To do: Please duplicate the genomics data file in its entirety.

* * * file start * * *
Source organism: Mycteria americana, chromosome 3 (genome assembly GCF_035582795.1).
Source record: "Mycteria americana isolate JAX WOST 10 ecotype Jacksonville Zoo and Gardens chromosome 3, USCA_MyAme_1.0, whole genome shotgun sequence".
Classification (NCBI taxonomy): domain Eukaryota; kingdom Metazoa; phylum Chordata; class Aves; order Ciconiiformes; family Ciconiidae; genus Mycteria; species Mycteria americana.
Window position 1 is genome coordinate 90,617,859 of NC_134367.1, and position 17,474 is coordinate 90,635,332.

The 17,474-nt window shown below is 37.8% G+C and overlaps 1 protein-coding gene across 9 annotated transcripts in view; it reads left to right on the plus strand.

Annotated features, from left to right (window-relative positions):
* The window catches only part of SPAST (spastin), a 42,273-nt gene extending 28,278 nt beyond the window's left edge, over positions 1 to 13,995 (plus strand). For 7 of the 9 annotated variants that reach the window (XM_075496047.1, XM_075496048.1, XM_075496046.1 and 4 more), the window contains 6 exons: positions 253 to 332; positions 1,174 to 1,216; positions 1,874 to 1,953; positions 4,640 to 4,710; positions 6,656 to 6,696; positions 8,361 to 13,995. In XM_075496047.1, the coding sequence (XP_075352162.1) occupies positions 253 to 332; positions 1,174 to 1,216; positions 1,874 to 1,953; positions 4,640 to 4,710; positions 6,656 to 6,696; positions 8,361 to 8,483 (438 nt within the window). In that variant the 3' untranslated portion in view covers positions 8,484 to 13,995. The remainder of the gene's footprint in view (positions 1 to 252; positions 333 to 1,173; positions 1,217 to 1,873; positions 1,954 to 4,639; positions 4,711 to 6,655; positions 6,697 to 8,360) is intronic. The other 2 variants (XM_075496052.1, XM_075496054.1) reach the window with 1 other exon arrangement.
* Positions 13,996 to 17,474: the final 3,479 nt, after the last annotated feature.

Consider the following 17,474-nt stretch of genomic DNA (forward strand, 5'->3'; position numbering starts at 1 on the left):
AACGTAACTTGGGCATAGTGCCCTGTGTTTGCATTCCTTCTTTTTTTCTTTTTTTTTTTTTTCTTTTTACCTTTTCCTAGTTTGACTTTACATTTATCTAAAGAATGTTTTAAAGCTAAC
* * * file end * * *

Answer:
Source organism: Mycteria americana, chromosome 3 (genome assembly GCF_035582795.1).
Source record: "Mycteria americana isolate JAX WOST 10 ecotype Jacksonville Zoo and Gardens chromosome 3, USCA_MyAme_1.0, whole genome shotgun sequence".
Classification (NCBI taxonomy): domain Eukaryota; kingdom Metazoa; phylum Chordata; class Aves; order Ciconiiformes; family Ciconiidae; genus Mycteria; species Mycteria americana.
Window position 1 is genome coordinate 90,617,859 of NC_134367.1, and position 17,474 is coordinate 90,635,332.

The 17,474-nt window shown below is 37.8% G+C and overlaps 1 protein-coding gene across 9 annotated transcripts in view; it reads left to right on the plus strand.

Annotated features, from left to right (window-relative positions):
* The window catches only part of SPAST (spastin), a 42,273-nt gene extending 28,278 nt beyond the window's left edge, over positions 1 to 13,995 (plus strand). For 7 of the 9 annotated variants that reach the window (XM_075496047.1, XM_075496048.1, XM_075496046.1 and 4 more), the window contains 6 exons: positions 253 to 332; positions 1,174 to 1,216; positions 1,874 to 1,953; positions 4,640 to 4,710; positions 6,656 to 6,696; positions 8,361 to 13,995. In XM_075496047.1, the coding sequence (XP_075352162.1) occupies positions 253 to 332; positions 1,174 to 1,216; positions 1,874 to 1,953; positions 4,640 to 4,710; positions 6,656 to 6,696; positions 8,361 to 8,483 (438 nt within the window). In that variant the 3' untranslated portion in view covers positions 8,484 to 13,995. The remainder of the gene's footprint in view (positions 1 to 252; positions 333 to 1,173; positions 1,217 to 1,873; positions 1,954 to 4,639; positions 4,711 to 6,655; positions 6,697 to 8,360) is intronic. The other 2 variants (XM_075496052.1, XM_075496054.1) reach the window with 1 other exon arrangement.
* Positions 13,996 to 17,474: the final 3,479 nt, after the last annotated feature.

Consider the following 17,474-nt stretch of genomic DNA (forward strand, 5'->3'; position numbering starts at 1 on the left):
AACGTAACTTGGGCATAGTGCCCTGTGTTTGCATTCCTTCTTTTTTTCTTTTTTTTTTTTTTCTTTTTACCTTTTCCTAGTTTGACTTTACATTTATCTAAAGAATGTTTTAAAGCTAAC